Hawaiian Air looking
for $30 million
in cost cuts

Pilots are being asked
to accept $8 million of that
in contract concessions

By Dave Segal

Hawaiian Airlines pilots are being asked to accept $8 million in concessions as part of an overall $30 million in savings that the carrier is seeking in order to return to profitability.

The company, which has given its unions until Feb. 20 to meet its request for $15 million in wage reductions, also is seeking $15 million in leasing concessions, most of which is from Boeing Co. The unions have been meeting to discuss their options and whether to go forward with the concessions, which can include measures besides pay cuts.

Hawaiian Air "It's all fluid," said Ron Hoopau, the master executive council chairman for the Air Line Pilots Association at Hawaiian. "Negotiators are doing the best they can do to keep this airline operating. Everyone has their share to come up with and we're doing what we can to meet the goal that (Chairman and Chief Executive Officer John) Adams wants."

The cuts that other unions are being asked to take could not be ascertained. Hoopau wouldn't confirm the $8 million figure for the pilots, but that number was confirmed by multiple sources.

A member of one of the airline's major unions said there's no telling what eventually will be decided.

"Ultimately, it's up to the membership," said the union member who didn't want to be identified. "They're going to vote on all these concessions and whether they believe the company is credible and whether they need to do this."

The three major unions connected with the airline are the Air Line Pilots Association, the International Association of Machinists and Aerospace Workers, and the Association of Flight Attendants. Smaller unions are the Transport Workers Union and Employees of the Communications Section. Hawaiian Airlines has about 3,500 employees.

Analyst Brian Smith, who covers the company for Portland, Ore.-based equity research firm RedChip Review, believes Hawaiian is doing the right thing.

"They have to cut their costs," Smith said. "I think concessions are a good first step to take and hopefully the unions will agree with that approach."

The airline, which has warned that additional layoffs are likely, shook up its management ranks Friday by accepting the resignation of four key executives.

John Happ, senior vice president for marketing and sales; Lyn Anzai, vice president for legal and government affairs; Brian Hermansader, vice president for maintenance and engineering; and John Solomito, senior director of U.S. mainland stations, all have left the company, according to a Jan. 31 memo Adams sent to employees.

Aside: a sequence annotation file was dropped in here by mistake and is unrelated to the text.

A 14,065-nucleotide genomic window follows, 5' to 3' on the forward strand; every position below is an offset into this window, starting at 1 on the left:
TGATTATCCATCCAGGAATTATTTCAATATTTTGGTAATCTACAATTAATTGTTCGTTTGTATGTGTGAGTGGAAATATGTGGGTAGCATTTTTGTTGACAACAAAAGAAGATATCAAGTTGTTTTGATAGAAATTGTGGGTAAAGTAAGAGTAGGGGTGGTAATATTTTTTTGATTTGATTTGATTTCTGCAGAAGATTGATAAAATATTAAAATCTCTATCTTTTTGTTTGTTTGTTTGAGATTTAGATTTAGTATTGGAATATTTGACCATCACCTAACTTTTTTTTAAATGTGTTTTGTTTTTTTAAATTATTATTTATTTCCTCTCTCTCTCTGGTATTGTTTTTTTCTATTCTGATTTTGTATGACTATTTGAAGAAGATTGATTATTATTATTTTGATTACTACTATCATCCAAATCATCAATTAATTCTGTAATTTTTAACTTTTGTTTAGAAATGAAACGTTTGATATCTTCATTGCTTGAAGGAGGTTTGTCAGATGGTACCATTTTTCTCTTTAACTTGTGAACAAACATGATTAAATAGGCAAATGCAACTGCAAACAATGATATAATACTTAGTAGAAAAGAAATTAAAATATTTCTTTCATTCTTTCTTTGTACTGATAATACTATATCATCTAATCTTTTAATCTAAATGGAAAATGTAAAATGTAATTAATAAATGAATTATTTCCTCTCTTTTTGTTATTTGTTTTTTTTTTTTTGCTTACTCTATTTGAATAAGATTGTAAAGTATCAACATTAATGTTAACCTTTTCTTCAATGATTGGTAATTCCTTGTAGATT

Hawaiian, which announced a 4 percent work force reduction in October in order to stem its losses, informed employees and their unions that it needs an answer to previously discussed "Plan B" wage concessions by Feb. 20. The airline's board is scheduled to meet the following day.

In a second memo, also dated Jan. 31, Adams explained the ramifications of Plan B, which is designed to make the company more efficient and allow Hawaiian to be competitive in what Adams called a "new business environment." He said that if employees don't accept Plan B, "we will be faced with the need to downsize operations as other carriers are doing."

Adams, who implied in the memo that Chapter 11 bankruptcy was a possibility without the concessions, said fewer employees will be needed to operate the same schedule as work force productivity improves. However, he added that additional personnel would be hired by summer to accommodate additional flying.

"If we execute 'Plan B' in full, and barring catastrophic effects of a war, we are confident that the plan will allow us to achieve profitability," wrote Adams, who said he wanted to implement the various components of the plan by April. Adams said in the memo that the aircraft lessors have indicated their support contingent upon all of the airline's unions accepting concessions.

A mainland aviation consultant said it's no surprise that Hawaiian is seeking the leasing concessions.

"We're in a situation where the airline industry, in general, is about $15 billion in revenues smaller than it would have been if 9/11 had not taken place," said Mike Boyd, president of The Boyd Group in Evergreen, Colo. "That's a lot of money, especially when you're in Hawaii and you have a strong dependence on the outside economy. If people stop coming to the beach, a carrier like Hawaiian has to look at every single penny."

Although Hawaiian earned $6.4 million in the third quarter, it lost $43.2 million in the first nine months of 2002. The company is scheduled to report its fourth-quarter and full-year 2002 earnings next month.

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